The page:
Bhagalpuri Silk

Attended a seminar today in a Bhagalpuri silk kurta and dupatta that I’d purchased a couple of years ago in an exhibition, directly from a weaver. He had lots of fabric in different ethnic colours and designs, and very elegant dupattas. This variety of silk is very beautiful yet affordable, and even their saris are very nice.

Bhagalpur is the third largest city in Bihar, situated on the Ganges, and is also called the “silk city”. It has been associated with the silk industry for hundreds of years, and is famous all over India for its “Tussar” Silk & Bhagalpuri Saris. Tussar silk (also known as Kosa silk) is produced from the larvae of silkworms belonging to the genus “Antheraea”, it’s valued for it’s rich texture and natural deep gold colour.

This silk is distinct because of it’s texture, unique dyeing techniques using vegetable dyes, and traditional motifs and designs. Do try to incorporate this beautiful variety of silk into your wardrobe. It’s great for daily wear.

Still remember the long chat I had with the weaver. He told me about how they were trying to preserve their business by innovating and coming up with new designs and techniques. They had started making linen fabric etc. He also turned out to be very generous, because at the end of my purchase, he gifted me two free dupattas 🙂 🙂 Also have a Bhagalpuri sari that I still have to wear and click pics in someday…..


Vanishing Tribes – Lambadis


As the world is getting more and more globalized, it’s also becoming more homogenized, and it’s believed that many indigenous languages and cultures are disappearing at an alarmingly rapid rate. The Earth’s population of seven billion people speaks roughly 7,000 languages (source: National Geographic), but roughly one language is dying every 14 days!! Along with the language an entire culture will also disappear  😦  😦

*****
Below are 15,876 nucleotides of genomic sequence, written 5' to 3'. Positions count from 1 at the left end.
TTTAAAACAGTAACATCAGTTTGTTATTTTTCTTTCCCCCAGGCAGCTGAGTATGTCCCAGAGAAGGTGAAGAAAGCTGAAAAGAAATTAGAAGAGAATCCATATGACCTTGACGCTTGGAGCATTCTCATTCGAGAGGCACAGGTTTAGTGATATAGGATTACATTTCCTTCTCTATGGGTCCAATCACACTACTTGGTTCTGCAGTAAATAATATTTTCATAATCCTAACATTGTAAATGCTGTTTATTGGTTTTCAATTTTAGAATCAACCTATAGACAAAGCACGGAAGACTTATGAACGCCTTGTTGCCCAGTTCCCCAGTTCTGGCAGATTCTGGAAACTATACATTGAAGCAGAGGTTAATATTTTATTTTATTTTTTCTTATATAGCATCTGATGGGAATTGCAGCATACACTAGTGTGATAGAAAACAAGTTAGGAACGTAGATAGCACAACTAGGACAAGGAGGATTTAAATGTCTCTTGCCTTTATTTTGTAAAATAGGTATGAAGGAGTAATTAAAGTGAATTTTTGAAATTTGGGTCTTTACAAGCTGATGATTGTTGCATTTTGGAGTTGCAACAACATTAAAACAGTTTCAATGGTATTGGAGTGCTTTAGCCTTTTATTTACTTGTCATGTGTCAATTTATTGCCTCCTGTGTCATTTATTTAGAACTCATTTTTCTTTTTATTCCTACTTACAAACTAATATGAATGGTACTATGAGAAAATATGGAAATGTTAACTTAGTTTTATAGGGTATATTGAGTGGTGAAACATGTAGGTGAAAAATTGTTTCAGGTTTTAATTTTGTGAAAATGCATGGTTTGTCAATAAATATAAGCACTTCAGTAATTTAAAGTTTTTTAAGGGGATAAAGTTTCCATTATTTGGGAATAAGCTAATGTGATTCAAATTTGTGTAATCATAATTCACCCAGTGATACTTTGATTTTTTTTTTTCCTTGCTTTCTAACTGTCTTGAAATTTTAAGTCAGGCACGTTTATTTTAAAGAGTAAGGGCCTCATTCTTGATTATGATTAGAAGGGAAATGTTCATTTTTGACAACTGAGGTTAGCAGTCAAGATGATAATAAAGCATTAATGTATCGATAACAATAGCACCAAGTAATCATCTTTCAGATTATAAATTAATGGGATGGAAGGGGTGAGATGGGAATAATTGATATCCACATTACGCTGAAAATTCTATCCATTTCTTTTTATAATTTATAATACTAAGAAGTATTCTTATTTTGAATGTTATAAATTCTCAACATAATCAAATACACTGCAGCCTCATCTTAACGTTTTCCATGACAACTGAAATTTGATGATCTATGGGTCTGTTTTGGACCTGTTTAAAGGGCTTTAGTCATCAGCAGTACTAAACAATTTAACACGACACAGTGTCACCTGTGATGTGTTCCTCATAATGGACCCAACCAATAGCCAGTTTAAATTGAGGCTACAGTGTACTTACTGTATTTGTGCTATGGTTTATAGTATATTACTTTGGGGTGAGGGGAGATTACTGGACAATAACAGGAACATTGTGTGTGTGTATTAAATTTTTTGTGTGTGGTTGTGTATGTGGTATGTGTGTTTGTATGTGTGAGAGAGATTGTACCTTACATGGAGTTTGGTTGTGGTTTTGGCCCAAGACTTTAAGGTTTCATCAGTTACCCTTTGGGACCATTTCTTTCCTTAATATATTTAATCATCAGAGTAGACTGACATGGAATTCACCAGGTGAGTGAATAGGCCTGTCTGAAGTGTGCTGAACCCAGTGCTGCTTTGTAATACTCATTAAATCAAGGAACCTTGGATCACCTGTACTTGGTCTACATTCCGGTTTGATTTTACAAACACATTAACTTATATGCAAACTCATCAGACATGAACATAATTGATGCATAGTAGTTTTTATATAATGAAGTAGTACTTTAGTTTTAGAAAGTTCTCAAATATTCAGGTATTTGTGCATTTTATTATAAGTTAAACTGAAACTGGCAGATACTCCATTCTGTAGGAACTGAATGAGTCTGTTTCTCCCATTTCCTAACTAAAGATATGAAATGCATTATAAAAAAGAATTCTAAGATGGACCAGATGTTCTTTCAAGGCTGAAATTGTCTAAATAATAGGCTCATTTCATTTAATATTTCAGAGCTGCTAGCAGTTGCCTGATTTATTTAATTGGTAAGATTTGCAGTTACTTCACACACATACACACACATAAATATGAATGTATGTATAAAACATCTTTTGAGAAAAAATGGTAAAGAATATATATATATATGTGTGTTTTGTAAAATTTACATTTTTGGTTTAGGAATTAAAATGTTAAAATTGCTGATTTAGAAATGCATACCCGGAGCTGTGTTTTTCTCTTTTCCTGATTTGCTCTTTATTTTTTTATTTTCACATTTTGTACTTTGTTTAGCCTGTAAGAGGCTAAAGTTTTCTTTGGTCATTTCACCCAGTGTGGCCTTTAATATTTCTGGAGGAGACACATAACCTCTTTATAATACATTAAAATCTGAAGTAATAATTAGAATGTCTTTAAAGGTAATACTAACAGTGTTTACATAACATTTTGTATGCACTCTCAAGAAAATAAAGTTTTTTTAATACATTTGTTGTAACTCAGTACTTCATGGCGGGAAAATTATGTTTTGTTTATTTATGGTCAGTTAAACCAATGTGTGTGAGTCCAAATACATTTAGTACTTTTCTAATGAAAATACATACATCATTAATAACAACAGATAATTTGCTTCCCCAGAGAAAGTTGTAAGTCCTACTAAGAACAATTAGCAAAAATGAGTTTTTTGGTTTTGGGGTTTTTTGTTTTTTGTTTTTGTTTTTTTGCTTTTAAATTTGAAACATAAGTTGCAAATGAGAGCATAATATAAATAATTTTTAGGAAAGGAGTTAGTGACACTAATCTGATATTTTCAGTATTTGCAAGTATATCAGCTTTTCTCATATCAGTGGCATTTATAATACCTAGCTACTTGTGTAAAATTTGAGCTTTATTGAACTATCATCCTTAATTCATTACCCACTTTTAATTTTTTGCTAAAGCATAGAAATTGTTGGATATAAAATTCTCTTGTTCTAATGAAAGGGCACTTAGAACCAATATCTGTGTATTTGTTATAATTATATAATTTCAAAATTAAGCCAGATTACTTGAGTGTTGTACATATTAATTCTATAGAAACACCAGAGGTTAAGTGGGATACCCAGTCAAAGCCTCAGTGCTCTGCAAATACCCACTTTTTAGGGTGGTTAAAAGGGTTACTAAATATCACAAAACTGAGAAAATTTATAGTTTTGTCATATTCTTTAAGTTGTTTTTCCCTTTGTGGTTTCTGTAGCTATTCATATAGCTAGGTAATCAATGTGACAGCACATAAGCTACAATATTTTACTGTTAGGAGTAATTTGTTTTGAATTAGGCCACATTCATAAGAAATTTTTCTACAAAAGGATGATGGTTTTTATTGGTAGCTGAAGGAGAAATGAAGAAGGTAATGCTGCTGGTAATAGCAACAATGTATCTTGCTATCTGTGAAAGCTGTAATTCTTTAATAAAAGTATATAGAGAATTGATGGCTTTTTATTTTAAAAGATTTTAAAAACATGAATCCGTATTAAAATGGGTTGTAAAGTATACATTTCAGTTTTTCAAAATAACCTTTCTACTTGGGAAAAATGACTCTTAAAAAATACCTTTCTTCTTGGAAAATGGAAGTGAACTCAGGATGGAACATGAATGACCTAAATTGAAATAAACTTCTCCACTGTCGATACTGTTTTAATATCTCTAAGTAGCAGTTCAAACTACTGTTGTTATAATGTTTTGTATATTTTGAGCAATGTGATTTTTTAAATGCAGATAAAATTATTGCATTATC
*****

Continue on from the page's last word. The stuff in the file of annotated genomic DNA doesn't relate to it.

This is because urbanization and modernization are destroying traditional habitat, and ways of living. A clear example in India are the “Lambadis” – a well-known tribe of Hyderabad, Andhra Pradesh and Maharashtra. They originated from Rajasthan, are nomads and can be found in the outskirts of cities, selling fruits and handicrafts. They have strikingly colorful, unique and bright attire (with intricate embroidery and attached silver coins) and jewelry made of silver and ivory. Like most other tribes, they don’t have a written script, and only have a spoken dialect.

The Lambadis managed to preserve their own language, cultural identity and social structure for many centuries by staying in close knit groups, and not mingling much with outsiders. However, rampant urbanization appears to have had a significant impact on the community. In Hyderabad, the upscale Banjara Hills locality was once rich with forests, and home to this nomadic tribe. With this habitat now occupied by settlers, they have moved to smaller slums.

They’re also slowly giving up their old traditions, costumes and language and being forced to merge into the mainstream. This is happening to many tribes all over India and it’s a common phenomena all over the world. The loss associated with these dying cultures is immeasurable. Alongwith the culture, their handicrafts, beliefs, stories and unique heritage is also disappearing.

A few NGO’s are trying to help these tribes and preserve their unique skills like embroidery and jewelry making, by helping them market the items. Purchased this colorful embroidered top from an NGO helping Lambadis in Hyderabad. It was 3-4 years ago – so don’t remember the name of the organization.

Paired it with silver filigree earrings purchased in Odisha (very famous and commonly found there), and a traditional silver bracelet from Himachal Pradesh. Hope you “like” it  🙂



On Batik